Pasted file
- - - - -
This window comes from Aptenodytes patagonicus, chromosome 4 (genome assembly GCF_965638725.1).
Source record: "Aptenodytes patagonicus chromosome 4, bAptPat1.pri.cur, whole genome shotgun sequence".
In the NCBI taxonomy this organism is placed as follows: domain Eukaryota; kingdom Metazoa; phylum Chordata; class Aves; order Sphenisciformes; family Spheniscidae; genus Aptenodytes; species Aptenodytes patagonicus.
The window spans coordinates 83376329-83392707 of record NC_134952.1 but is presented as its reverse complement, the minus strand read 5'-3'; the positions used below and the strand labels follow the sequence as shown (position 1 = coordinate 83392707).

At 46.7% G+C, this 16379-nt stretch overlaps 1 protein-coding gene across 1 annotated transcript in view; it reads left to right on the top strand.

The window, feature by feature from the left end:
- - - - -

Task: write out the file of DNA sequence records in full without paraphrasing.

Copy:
This window comes from Aptenodytes patagonicus, chromosome 4 (genome assembly GCF_965638725.1).
Source record: "Aptenodytes patagonicus chromosome 4, bAptPat1.pri.cur, whole genome shotgun sequence".
In the NCBI taxonomy this organism is placed as follows: domain Eukaryota; kingdom Metazoa; phylum Chordata; class Aves; order Sphenisciformes; family Spheniscidae; genus Aptenodytes; species Aptenodytes patagonicus.
The window spans coordinates 83376329-83392707 of record NC_134952.1 but is presented as its reverse complement, the minus strand read 5'-3'; the positions used below and the strand labels follow the sequence as shown (position 1 = coordinate 83392707).

At 46.7% G+C, this 16379-nt stretch overlaps 1 protein-coding gene across 1 annotated transcript in view; it reads left to right on the top strand.

The window, feature by feature from the left end: